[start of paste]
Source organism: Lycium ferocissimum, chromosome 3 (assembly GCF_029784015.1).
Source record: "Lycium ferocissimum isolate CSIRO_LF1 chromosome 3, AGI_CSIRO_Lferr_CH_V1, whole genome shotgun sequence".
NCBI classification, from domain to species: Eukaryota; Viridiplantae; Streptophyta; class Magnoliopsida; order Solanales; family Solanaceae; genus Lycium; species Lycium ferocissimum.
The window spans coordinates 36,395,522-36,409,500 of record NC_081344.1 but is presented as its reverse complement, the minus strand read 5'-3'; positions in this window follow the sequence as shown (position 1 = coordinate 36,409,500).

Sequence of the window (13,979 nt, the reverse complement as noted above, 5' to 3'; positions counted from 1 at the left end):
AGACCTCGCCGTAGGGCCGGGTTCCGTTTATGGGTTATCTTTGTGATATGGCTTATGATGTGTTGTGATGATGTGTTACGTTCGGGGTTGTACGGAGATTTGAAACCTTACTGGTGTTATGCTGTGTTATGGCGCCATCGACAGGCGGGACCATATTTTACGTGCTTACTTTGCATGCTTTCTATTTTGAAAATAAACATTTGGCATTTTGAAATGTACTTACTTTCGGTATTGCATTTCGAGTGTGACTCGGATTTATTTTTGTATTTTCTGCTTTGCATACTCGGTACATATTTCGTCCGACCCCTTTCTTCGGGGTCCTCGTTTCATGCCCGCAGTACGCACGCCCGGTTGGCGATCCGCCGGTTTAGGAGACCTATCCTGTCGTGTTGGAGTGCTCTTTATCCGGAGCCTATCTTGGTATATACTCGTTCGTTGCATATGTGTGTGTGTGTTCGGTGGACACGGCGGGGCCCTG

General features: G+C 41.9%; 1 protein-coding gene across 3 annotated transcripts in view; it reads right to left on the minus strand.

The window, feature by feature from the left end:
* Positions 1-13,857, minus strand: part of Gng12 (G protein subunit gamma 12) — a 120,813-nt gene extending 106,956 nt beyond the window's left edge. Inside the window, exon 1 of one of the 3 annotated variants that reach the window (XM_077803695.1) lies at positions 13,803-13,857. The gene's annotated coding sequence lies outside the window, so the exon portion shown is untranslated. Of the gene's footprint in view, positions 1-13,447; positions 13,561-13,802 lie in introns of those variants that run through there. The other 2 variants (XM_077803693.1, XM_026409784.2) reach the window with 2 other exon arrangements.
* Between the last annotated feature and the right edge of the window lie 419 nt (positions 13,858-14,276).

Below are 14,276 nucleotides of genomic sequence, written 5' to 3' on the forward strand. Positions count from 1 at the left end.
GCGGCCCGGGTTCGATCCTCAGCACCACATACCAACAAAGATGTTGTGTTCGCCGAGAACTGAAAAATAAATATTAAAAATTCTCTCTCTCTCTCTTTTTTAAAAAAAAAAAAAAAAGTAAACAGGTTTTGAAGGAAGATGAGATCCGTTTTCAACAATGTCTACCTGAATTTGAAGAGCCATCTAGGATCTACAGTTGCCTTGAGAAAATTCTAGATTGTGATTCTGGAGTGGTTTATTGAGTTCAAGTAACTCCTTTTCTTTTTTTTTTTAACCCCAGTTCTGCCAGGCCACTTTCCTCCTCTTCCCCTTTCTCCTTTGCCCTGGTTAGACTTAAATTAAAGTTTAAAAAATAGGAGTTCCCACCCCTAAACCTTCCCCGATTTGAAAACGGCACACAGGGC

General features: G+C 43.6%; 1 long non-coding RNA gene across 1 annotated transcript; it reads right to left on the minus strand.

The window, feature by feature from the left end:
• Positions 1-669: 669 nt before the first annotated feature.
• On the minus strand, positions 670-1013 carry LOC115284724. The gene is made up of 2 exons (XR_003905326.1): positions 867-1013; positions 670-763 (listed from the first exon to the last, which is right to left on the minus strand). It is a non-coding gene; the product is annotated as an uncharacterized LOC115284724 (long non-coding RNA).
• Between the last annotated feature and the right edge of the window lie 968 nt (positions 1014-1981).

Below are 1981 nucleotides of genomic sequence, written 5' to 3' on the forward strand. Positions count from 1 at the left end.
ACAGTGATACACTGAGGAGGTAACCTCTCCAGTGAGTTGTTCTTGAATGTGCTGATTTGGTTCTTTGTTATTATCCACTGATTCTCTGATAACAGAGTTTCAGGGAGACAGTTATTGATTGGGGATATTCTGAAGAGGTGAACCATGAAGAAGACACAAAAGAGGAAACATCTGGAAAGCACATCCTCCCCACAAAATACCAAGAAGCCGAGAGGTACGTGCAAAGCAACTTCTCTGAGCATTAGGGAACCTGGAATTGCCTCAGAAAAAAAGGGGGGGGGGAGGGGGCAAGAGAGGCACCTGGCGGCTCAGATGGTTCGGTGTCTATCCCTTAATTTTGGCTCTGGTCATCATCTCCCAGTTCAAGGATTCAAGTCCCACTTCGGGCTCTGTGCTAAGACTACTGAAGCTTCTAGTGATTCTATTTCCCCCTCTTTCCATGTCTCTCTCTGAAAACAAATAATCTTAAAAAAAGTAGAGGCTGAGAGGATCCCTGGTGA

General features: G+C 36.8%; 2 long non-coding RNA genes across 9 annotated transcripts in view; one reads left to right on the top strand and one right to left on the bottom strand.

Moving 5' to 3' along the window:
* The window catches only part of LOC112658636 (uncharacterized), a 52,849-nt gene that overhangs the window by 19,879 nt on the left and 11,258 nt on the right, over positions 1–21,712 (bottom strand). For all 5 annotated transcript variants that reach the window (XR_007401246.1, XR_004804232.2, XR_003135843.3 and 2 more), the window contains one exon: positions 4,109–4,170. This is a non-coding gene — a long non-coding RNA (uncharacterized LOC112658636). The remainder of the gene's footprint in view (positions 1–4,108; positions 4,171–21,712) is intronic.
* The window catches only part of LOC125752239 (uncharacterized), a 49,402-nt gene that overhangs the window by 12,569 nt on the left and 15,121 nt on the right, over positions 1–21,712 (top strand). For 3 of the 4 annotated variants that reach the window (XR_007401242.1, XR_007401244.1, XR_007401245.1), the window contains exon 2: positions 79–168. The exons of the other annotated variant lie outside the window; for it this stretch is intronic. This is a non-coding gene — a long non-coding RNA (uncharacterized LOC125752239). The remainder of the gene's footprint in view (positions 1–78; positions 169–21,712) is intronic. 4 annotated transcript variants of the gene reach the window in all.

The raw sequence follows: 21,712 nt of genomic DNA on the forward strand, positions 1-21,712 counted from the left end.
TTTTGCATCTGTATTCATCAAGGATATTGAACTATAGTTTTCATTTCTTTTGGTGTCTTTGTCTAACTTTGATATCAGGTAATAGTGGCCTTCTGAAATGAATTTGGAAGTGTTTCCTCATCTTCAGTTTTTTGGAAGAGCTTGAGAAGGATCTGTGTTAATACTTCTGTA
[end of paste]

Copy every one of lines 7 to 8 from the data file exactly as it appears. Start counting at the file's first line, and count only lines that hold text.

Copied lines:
General features: G+C 41.9%; 1 protein-coding gene across 3 annotated transcripts in view; it reads right to left on the minus strand.

The window, feature by feature from the left end: